The New York Times reports IBM has opened up its Power microprocessors for third parties to modify and manufacture under the supervision of the OpenPower Foundation, incorporated by IBM in December. The foundation includes two dozen members including its founder, IBM as well as Google, Samsung, and Nvidia. IBM’s first sever computers based on the Power8 chip technology were announced Wednesday as well. IBM’s ARM-like approach is meant to battle against Intel which dominates the server chip market. 

Hot on the heels of launching MI.com, The Next Web reports Xiaomi revealed it will expand into 10 more countries this year tarting with Malaysia, the Philippines, India, Indonesia, Thailand and Vietnam, followed by Russia, Turkey, Brazil and Mexico. The company also announced a new dual-band 2.4GHz/5GHz router called the Mi Router Mini for CNY129 ($21) and a full-sized router the Mi Router, which comes with a Terrabyre hard disk CNY699 ($112).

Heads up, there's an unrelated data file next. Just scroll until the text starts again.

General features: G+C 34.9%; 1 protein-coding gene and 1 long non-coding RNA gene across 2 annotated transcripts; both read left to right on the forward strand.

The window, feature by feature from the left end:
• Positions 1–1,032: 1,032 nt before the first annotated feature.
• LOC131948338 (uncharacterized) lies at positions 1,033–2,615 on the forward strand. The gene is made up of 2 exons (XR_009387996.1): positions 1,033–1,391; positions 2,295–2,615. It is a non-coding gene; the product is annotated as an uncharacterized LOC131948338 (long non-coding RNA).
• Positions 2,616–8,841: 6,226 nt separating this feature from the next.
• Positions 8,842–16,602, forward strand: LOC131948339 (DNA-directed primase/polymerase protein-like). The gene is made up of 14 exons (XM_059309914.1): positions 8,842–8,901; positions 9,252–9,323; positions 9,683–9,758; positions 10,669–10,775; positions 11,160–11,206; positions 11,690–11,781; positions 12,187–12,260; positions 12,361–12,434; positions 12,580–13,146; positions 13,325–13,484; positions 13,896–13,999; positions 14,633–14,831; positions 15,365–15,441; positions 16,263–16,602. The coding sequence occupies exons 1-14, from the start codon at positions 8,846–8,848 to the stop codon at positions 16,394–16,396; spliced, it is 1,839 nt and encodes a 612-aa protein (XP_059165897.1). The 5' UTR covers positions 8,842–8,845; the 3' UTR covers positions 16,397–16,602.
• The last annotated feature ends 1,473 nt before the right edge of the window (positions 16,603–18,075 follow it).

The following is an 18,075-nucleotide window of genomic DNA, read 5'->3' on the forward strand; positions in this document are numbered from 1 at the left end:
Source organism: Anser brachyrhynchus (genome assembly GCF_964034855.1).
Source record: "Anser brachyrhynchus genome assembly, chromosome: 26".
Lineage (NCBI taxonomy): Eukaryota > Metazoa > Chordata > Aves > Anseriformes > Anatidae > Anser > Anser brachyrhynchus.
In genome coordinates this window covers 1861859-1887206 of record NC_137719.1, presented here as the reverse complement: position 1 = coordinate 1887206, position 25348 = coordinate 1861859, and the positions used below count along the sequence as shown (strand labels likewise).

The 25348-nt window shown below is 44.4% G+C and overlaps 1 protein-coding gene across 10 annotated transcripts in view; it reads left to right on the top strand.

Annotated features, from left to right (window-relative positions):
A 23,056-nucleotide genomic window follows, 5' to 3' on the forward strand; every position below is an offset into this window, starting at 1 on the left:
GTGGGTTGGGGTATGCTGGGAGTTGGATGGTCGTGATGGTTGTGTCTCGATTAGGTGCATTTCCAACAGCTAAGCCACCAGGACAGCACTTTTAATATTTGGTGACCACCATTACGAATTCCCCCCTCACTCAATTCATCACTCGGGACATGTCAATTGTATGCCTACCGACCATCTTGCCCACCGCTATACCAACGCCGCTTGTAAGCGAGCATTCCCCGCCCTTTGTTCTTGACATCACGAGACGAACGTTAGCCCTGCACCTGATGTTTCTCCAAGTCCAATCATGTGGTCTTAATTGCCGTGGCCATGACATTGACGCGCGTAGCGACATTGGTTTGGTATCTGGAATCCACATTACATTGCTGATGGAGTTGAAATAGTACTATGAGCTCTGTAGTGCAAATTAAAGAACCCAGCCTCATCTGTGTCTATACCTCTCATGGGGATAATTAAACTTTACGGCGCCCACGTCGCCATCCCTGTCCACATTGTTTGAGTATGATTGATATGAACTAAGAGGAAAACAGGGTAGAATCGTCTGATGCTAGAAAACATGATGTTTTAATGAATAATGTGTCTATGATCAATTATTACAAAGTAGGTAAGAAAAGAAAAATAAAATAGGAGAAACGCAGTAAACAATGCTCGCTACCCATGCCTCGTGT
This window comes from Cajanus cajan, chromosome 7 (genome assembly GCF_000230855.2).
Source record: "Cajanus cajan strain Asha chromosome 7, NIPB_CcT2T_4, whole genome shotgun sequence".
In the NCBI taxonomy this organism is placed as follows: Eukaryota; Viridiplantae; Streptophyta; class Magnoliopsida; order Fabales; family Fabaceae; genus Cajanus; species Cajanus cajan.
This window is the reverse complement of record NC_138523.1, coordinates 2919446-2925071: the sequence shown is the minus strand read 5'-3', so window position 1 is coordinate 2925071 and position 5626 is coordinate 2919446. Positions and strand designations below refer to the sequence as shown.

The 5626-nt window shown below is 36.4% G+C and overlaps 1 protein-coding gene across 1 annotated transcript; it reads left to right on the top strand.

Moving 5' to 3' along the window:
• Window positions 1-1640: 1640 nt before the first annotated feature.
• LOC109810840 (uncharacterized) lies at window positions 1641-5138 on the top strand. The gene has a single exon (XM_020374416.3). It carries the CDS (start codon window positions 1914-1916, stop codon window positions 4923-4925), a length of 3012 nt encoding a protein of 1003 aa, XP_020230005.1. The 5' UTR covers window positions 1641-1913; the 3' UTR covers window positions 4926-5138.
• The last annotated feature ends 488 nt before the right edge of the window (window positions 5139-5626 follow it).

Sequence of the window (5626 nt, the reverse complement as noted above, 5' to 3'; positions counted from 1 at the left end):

Recode reports US FCC Chairman Tom Wheeler said Wednesday that the agency would consider draft “Open Internet,” or net neutrality, rules at an agency meeting May 15. Wheeler is expected to propose the same guidelines as before but with different legal justification. A recent court case indicated the FCC had the right to regulate the Internet, just not with the justification it used for its last set of guidelines.

Facebook announced it’s Quarterly earnings with $2.00 billion in revenue and earnings per share of $0.34 Analysts expected $2.36 billion in revenue and $0.24 per share. It now has 1.28 billion total monthly users, 802 million daily users, and 609 million daily mobile users. with 59% of ad revenue coming from mobile. Also, David Ebersman — the CFO who took Facebook public is departing the company later this year.